Monday, September 19, 2016

Aloha Everyone!

Alright so here it goes.

We have a few people that we're teaching regularly, "M" is a 17 year old High School Senior who has less active parents but active grandparents, her grandpa is actually our ward mission leader and he is awesome. Mrs. T is an older Tongan lady that is really hard to teach because she just loves to talk. It's hard for us to get anything in so we teach as much as we can. There's a solid guy investigator named that I've heard about but he's been out of town since I got here. Then there's "N", she is an early 20's woman who seems fairly interested but also has a very interesting life. Not a lot that I can talk about in an email or otherwise but she always has some interesting stories to tell us. Hope to be making more progress with her.

I've met a lot of members but the main ones that I see a lot are the Siligas (he is the ward mission leader), Brother Beatty (young men's president), and Bishop Passicalla. He is an awesome bishop and we live in an add on to his house.

I think I'll be getting a haircut this afternoon from one of the Elders, I saw him give one to Elder Zollinger and it seems solid enough. Can't be too picky out in the mission field.

I have a couple photos but nothing all that great, its just kinda a hassle taking it with me everywhere. I'll try to do better.

We live in a pretty financially well off part of town but at the same time most people work a lot. It leads to this bad combination of "people are never home" and "people are too well off to see the need for religion." Basically it's really hard to get people to listen to us but we're trying our best to keep a positive attitude, everyone once in awhile someone listens so we just need to look out for them.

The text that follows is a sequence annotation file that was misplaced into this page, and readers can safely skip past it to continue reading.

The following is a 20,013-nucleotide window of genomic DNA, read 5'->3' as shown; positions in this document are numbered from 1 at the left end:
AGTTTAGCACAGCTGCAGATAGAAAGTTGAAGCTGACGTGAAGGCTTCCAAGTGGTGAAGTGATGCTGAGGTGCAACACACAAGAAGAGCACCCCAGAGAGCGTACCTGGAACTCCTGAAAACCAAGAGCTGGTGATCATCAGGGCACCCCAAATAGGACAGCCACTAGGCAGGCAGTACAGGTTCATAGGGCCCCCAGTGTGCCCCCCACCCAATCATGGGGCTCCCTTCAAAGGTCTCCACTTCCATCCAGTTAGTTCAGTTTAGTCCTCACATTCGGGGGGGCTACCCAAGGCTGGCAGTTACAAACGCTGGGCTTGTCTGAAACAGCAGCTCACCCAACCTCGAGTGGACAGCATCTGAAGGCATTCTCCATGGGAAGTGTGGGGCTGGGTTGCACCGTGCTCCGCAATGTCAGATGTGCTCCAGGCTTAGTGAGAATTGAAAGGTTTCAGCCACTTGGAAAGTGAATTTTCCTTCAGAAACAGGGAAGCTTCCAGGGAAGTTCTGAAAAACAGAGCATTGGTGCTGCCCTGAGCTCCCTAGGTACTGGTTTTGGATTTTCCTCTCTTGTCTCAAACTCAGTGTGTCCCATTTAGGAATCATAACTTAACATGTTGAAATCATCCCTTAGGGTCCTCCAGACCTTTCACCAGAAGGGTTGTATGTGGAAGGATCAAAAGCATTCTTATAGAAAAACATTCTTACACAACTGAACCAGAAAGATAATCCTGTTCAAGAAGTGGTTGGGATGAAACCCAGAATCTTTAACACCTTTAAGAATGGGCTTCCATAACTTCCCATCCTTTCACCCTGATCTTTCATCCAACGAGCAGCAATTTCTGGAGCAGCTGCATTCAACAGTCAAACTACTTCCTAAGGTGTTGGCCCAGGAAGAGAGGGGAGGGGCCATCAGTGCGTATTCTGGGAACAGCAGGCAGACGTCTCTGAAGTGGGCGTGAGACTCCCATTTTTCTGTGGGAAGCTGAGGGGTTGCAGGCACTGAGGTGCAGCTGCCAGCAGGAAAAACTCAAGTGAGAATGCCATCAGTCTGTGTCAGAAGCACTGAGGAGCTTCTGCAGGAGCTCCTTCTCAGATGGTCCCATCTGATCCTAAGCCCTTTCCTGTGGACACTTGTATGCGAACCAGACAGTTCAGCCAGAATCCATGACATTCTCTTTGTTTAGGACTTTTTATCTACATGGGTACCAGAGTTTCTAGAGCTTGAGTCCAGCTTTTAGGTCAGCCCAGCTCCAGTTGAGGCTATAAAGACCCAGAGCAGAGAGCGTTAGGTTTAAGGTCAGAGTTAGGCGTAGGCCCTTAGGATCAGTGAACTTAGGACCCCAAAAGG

Mom asked what I ate for breakfast - Usually I just eat cereal for breakfast or just skip it all together, not because we can't afford it, it's just that we usually eat lunch at noon and the morning is pretty busy so sometimes i just skip it. Also we are sometimes still full from dinner the night before!

Good spiritual experience to share this week is to never give up. We'd gone a long way down this road with basically no one giving us the time of day then just as we were about to turn around we realized that we were near a referral that we had been given a few days earlier. We dropped by and met him and he seems awesome. He's really busy so it's hard to catch him but he told us he's very glad we came by and that he wants to start meeting with us next week, we really needed that boost so that was great.

Funny moment of the week: early one morning we got out of bed and Elder Zollinger went to use the bathroom but then told me to take a look. I peeked in the door and saw a toad roughly the size of my open hand just chilling there. We spent the better part of our morning chasing this big guy around our pad until we finally tricked him into hopping into a paper bag then we were able to get him outside. Let me tell you theses things can leap. Well that's about all I can think of to send this week, hope everyone is doing well back home.

Missionaries love mail!

Love you all,
Elder Smith

Monday, September 12, 2016

Second Week in Hawaii

So my week was pretty good, better than my first one I'd say. Not gonna lie, doing missionary work here is hard. Everyone here is too content with life so nobody sees the need for church, me and Elder Zollinger do our best to share what we can but we just get people telling us no basically everywhere we go. Sometimes it feels like there's no reason for me to be out here, but then I remember that even Jesus was turned away by many and if I only bring one soul to Christ in the two years that I'm here then that's ok with me. I'll aim high and as long as I stick to that then it will all be worth it. The members here are great, always willing to help out and feed us, so far the amount of walking we do has prevented me from gaining too much weight but that could change once I get transferred to a driving area. Probably gonna gain 40 pounds while I'm here. Haven't had the chance to eat any Hawaiian food yet, nothing weird at least but plenty of rice. I'll let you know when they feed me raw fish or something else hecka sketch.